out trying to emulate what we saw. I tried to fit myself into a box. I tried to define myself by what I saw around me. I called myself ‘the stupid one’ because I didn’t ace every test. I called myself ‘the funny one’ because I wasn’t quite as pretty as the rest.

These seeds that had been planted were watered with full force sprinkler systems. They were fertilised by everything around me, every TV show, every rap song, every magazine. It wasn’t political, because at fourteen nothing is political, it was purely emotional. I began to hate myself, detest my body, fear my ambition, my will power. I began to be oppressed by systems I wasn’t even aware were formed to put me down. Told by doctors that was I was lying. Told by teachers that I was weak. Told by the world that I didn’t quite fit it’s model of what a human girl should be.


And then, very slowly, like a rumour of a surprise math test spreading round a school cafeteria that no one quite wants to believe, I started to hear stories. Stories far worse than mine. Stories about women of colour. Stories about women living in poverty. Stories about women being hurt, about women being killed. Stories about women who’s lives were determined before they were even born, who’s fates were decided by what lay between their legs, by the colour of their skin.

And I began to put the pieces into place. That maybe this feeling, the one I had turned inward, used to hurt myself, to punish myself, to slowly start to kill myself, maybe this feeling wasn’t one that I created, maybe it wasn’t my fault. Maybe this was the last battle of this war I’d heard of in a classroom a long time ago, a battle now silent, now hidden, a war that had convinced it’s soldiers it was long gone and tricked them into turning against each other and against themselves.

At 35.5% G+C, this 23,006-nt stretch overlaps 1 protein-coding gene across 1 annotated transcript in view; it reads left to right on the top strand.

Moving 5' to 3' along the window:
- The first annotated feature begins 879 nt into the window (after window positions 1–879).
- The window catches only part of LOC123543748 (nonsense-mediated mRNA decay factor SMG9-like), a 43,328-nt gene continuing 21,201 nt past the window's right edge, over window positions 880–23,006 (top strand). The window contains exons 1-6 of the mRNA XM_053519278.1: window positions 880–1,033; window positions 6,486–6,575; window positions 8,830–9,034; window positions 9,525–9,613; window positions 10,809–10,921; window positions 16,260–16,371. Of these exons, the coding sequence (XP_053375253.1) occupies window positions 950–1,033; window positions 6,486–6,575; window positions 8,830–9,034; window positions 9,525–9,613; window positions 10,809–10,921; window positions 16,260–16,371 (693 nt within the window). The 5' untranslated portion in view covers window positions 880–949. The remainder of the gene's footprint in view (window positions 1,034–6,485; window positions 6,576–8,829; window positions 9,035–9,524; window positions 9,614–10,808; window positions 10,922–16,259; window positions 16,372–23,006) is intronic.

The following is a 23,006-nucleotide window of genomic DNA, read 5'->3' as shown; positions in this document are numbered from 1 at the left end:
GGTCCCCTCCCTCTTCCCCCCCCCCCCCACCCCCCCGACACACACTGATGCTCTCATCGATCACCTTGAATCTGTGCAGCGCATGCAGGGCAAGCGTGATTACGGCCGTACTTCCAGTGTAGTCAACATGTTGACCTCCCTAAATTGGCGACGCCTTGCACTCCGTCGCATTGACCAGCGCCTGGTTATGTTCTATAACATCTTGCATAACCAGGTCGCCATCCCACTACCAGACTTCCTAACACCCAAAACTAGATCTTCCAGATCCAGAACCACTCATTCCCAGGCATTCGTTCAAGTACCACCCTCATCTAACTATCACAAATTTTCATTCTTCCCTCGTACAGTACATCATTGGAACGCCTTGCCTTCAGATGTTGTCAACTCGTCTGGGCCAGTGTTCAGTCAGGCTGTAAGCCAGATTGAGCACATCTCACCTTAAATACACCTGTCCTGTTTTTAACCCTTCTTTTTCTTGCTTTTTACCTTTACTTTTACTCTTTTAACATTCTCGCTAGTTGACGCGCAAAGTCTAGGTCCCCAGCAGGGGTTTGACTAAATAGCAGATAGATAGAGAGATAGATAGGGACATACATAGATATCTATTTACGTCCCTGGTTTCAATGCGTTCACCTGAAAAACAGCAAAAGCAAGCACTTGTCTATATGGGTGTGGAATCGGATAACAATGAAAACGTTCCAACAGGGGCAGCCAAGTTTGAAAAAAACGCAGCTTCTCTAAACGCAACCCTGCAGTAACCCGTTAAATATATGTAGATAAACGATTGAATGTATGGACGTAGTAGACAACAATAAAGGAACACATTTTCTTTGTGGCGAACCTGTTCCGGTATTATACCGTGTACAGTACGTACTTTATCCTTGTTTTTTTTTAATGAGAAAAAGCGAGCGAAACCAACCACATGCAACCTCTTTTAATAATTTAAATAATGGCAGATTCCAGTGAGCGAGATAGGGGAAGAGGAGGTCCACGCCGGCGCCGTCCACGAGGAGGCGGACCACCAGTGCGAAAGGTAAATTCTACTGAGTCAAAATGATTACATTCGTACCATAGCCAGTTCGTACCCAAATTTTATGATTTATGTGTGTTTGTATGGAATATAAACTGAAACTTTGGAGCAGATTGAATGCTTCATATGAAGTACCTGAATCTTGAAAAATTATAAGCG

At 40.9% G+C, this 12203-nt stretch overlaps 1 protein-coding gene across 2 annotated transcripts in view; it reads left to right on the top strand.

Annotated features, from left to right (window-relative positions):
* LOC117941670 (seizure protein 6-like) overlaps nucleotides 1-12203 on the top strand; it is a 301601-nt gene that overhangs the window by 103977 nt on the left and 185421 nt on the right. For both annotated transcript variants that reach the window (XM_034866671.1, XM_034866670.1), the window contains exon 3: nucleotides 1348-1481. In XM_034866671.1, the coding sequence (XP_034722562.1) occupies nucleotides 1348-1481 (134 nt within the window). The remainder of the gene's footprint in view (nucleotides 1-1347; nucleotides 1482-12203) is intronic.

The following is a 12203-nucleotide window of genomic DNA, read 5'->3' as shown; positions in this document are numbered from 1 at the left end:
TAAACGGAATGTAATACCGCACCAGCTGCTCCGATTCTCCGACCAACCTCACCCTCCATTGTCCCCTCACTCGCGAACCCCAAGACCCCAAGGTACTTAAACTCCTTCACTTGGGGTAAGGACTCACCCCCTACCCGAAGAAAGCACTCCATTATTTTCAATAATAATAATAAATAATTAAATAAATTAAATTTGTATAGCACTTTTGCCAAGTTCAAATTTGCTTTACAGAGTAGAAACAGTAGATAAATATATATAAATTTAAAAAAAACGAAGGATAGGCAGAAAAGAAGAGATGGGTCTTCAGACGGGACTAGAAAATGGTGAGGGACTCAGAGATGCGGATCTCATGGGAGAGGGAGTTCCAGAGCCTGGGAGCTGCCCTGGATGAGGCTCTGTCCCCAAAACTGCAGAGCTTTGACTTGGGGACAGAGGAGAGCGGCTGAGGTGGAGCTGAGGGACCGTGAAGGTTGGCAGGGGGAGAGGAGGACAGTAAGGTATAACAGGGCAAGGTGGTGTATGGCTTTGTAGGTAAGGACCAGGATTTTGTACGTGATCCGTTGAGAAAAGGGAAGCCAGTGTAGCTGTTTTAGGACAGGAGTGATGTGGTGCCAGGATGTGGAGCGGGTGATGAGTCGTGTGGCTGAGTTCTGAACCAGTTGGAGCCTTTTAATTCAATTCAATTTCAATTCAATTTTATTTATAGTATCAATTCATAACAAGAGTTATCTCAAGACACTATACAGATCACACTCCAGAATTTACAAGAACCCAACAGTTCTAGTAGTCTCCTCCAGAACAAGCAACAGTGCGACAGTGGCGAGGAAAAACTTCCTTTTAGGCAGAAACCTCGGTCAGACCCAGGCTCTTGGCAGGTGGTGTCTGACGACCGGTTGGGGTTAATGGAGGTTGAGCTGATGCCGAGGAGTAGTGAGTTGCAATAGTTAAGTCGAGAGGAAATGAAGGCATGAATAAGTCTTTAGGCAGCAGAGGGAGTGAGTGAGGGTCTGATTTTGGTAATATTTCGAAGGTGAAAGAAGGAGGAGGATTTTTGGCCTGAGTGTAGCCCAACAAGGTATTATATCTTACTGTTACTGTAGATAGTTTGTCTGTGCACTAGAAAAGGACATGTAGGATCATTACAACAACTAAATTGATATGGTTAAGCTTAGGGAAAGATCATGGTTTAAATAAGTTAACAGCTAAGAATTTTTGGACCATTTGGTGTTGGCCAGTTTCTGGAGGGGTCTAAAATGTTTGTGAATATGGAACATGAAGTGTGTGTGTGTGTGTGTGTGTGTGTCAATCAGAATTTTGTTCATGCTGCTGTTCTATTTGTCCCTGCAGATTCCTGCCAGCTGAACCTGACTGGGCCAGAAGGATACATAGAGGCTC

And then, like the child at the beginning of every superhero movie, looking up at the sky in desperation only to see superman’s red cape glint against a skyscraper, I heard of a group of people who called themselves feminists.

A group of people who had realised, as I was starting to, that no one is victorious until equality wins. That as long as there are women who are hurting, who are in pain, who are suffering because of the box they check when they fill out a form, that we must keep on fighting.

We were told the battle was over. But we grew up feeling the war with every breathe we took. We are fighting now because we know there is something to fight for. For many of us what we’re fighting for may seem small – a slightly higher pay check, being allowed to play football instead of play dress up, not feeling ashamed of the size of our thighs – but it’s part of something bigger, it’s part of something far more serious than any of us had ever imagined.

If I make the choice that I once felt so conflicted about having to make and decide to have a daughter one day, I want to tell her, like I was told, that the fight is over, that the war is won. But I want her to believe me. And I want it to be true. 

All beautiful images via the incredible AMBIVALENTLY YOURS.

An Interview with Mary McCartney

Moving to New York, the idea of the vast quantities of incredible art just a subway ride away was one of the things that first drew me to the city. But once you arrive and life takes over it can often feel hard to appreciate and take time for the beauty and wonder that lies just inside the various glamorous art galleries littering the city. Overwhelmed with choice, overcome with the intensity and beauty of it all and often just a little bit too lazy to jump on the train.

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Crying with Cool Clothes On

For a very long time, clothes were pretty much the last thing in the world I could think about. The wardrobe of someone who is ill, sad, or doesn’t tend to leave the house very much can be a sorry affair. For years I would change, every morning, out of my nighttime pyjamas into my daytime pyjamas to ready myself for yet another day of being bed-bound and in pain, resulting in a nightwear collection that outgrew the bottom drawer and required an entire wardrobe for itself.

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Find Your Fight

The first time I remember engaging in philanthropy of any kind I was seven years old and being sat on by a babysitter who I didn’t really like. My parents were away, again, working on Comic Relief, a charity that they founded and have worked on for my entire life, but at seven I’d had enough. They had been away from me for too long and I was beginning to feel restless.